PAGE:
This Is How I Hunt Series – No. 20 Jon Collins

Hunting is hard.  Flat out. It takes patience, courage, and grit.  More often than not you are left with an unfilled tag in your pocket and a long walk back to the truck.  So why do it? Why put in so much time, money and effort if percentages do not go in your favor? I know why I do it.  I do it because the effort it takes to successfully harvest an animal is unlike any other feeling in life. Because with no risk there can be no reward.  It is what makes hunting and harvesting your own meat so special.

Being new to hunting, I constantly second guess myself and have doubt about if I am doing the right thing, especially since I never had a mentor to bounce questions off of.  It is my weakness. It is the internal battle that I struggle with when hunting. Have you ever had questions about what others would do in certain situations? Maybe you catch yourself not staying in the game mentally. I know I often do.  I find myself double guessing a move or a plan of attack when I hunt. Being new to hunting can be frustrating and defeating, so much that it is hard to stay motivated.

This series is meant to be a way to inspire and motivate you when it comes to hunting your dreams, and at the same time making a difference in recruiting new members and building community in the hunting world.  Hopefully the advice and insight shared by our guests can help you feel like you are not alone in your struggle against the wild, as well as build confidence in your chase.

WBC: What is your name?

Jon: Jon Collins

WBC: Where are you from and where do you currently live?

Jon: Central Kentucky

WBC: What is your day job?

Jon: Outdoor Media

WBC: Do you have any family or pets?

Jon: I have a wife and 2 kids.

WBC: How and why did you get started into hunting?

Jon: I got started at a young age by my Dad and Uncles.  They took me out and I was hooked.

WBC: Did you have a hunting mentor?  What did you learn from them and or what did you want or wished to learn from them?

Jon: My Dad was definitely my hunting mentor when I was younger. He taught me the most important thing to be a successful hunter and that is woodsmanship.

WBC: What has been your favorite hunt?  Why?

Jon: Probably a recent bison hunt with my brother, son, and dad in Wyoming. My brother drew the tag and the hunt was unsuccessful, but it’s the first hunt that we’ve all been a part of together.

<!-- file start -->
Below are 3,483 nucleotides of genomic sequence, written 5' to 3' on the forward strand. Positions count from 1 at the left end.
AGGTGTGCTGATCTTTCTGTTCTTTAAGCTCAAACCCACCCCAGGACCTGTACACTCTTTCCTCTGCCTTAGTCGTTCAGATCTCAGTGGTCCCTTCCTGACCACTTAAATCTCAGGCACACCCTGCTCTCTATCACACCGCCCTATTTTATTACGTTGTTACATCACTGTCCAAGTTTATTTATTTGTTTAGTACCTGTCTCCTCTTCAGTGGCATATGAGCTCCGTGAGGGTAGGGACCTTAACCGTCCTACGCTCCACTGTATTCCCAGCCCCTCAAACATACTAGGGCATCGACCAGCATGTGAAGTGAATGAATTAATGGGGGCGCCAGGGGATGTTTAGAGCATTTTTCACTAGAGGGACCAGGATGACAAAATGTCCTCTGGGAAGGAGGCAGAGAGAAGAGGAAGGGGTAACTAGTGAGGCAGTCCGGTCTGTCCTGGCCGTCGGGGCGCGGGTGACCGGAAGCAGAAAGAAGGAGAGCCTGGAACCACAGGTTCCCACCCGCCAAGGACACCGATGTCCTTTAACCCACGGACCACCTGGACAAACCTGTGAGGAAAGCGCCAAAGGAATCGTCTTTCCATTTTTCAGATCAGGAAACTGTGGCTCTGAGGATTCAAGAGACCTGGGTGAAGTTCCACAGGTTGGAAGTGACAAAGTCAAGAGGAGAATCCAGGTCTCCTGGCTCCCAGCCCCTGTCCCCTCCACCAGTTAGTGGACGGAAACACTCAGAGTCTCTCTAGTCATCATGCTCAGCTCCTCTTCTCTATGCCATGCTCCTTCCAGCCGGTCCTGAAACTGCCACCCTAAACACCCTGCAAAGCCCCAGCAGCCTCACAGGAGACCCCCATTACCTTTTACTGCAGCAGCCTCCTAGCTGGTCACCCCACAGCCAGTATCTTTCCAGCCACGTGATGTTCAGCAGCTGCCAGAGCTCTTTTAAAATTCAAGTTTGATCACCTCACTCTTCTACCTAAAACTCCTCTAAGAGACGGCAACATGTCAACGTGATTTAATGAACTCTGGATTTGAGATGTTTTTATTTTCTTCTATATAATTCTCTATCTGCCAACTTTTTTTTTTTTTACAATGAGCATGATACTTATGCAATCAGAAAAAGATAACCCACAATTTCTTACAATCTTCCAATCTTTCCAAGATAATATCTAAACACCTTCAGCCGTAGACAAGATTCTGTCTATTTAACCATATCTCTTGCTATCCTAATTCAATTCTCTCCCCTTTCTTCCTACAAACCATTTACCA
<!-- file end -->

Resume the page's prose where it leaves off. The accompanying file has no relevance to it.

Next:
WBC: What has been your biggest struggle when it comes to hunting?

Jon: Definitely cardio on mountain hunts. Haha!

WBC: Our strengths can also be our weaknesses.  What are your weaknesses that can inhibit you on your hunts?

Jon: I can be a little too aggressive at times on certain hunts. Sometimes that results in me bumping my target animal. Being aggressive can pay off big, but it can also break a hunt pretty quick as well.

WBC: What piece of gear can you not hunt without?

Jon: I’ve became very attached to Swagger Bipods. They’re a bipod that is made for hunting, and it’s a tool that I don’t want to be without.

WBC:  What is your favorite place to hunt and or species?

Jon: Coyotes are definitely my favorite! It would be hard to single out just one state. My top favorites would be Kansas, Wyoming, and my home state of Kentucky.

WBC:  What is one piece of advice you would have liked to have or know when you first started hunting?

Jon: That’s a tough one. I started out hunting small game, so there wasn’t much talk about wind direction. When I transitioned into big game and coyotes I had to learn to respect the wind. Probably knowledge on using the wind in your favor for calling coyotes would have been huge. So the answer would be “ Hunt The Wind.” 

WBC:  What is your social media account handles or website?

Jon: You can find me on Instagram and Twitter at jon_collins3 or at

We want to thank Jon for sharing his insight and thoughts.  If you want to know more about Jon and what he does, be sure to follow along on his journey by checking out his Instagram account as well as the amazing work he is doing with

If you enjoyed reading the article or can think of anyone that could benefit from the insight given, please share it with others.  It is “OUR” job to continue the growth of the hunting and outdoor community.  Be sure to invite someone to start hunting with you.  You never know what type of impact it may have for them and their life.  Remember, mentorship is conservation and you cannot out give good.

If you would like to be featured in the blog series or know someone who should be, let us know by emailing us or direct message on Instagram.  

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